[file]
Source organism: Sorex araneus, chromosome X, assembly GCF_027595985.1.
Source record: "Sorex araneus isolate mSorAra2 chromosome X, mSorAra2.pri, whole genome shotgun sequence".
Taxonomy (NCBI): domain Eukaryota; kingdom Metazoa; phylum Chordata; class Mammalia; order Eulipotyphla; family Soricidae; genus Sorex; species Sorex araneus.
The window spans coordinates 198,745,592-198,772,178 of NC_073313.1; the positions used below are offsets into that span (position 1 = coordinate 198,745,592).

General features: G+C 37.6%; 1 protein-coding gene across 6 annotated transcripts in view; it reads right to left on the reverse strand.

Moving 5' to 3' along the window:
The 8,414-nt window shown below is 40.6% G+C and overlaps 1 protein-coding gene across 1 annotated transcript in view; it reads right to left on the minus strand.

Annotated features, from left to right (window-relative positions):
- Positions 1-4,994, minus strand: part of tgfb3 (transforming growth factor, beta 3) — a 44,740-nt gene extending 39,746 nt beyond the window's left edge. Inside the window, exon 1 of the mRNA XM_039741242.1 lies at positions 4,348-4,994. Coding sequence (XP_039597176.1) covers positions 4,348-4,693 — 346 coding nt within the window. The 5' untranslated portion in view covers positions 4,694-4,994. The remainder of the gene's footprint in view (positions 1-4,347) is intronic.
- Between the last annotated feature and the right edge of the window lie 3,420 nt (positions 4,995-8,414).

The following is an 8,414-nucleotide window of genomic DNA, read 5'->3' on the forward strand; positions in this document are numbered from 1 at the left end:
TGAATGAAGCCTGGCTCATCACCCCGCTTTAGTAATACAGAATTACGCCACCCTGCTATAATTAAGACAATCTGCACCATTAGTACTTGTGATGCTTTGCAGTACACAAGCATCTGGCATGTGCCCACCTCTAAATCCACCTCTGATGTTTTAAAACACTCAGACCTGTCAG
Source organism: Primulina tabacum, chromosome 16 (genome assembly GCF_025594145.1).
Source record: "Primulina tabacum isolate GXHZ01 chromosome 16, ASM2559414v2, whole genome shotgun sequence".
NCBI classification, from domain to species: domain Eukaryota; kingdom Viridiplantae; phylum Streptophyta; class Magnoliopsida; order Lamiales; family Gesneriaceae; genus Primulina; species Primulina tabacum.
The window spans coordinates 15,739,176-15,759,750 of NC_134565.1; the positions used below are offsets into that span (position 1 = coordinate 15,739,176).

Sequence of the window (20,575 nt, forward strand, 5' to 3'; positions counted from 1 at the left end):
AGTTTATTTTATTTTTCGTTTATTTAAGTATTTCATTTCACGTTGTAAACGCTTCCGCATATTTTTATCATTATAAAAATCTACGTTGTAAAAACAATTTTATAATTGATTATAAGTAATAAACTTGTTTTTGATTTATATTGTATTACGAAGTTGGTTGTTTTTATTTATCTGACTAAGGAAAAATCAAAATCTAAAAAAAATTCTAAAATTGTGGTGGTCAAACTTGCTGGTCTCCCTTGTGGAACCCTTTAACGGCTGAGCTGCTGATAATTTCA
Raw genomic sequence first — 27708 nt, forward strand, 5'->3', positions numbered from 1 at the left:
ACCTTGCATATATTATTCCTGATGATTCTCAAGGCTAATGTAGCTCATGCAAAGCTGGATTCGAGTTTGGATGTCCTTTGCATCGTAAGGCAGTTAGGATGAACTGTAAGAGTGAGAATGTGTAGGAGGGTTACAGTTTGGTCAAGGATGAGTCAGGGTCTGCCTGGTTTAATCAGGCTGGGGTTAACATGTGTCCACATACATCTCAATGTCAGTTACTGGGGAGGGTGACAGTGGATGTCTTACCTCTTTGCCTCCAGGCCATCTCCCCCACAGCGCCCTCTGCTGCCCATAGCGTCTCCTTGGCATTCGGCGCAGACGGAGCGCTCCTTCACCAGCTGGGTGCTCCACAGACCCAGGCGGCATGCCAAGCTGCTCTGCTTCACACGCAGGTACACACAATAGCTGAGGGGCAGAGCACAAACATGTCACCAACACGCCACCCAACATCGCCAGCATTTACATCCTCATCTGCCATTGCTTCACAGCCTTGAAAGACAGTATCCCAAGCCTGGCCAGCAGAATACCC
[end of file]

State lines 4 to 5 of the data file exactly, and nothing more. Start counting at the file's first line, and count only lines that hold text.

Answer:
The window spans coordinates 198,745,592-198,772,178 of NC_073313.1; the positions used below are offsets into that span (position 1 = coordinate 198,745,592).

General features: G+C 37.6%; 1 protein-coding gene across 6 annotated transcripts in view; it reads right to left on the reverse strand.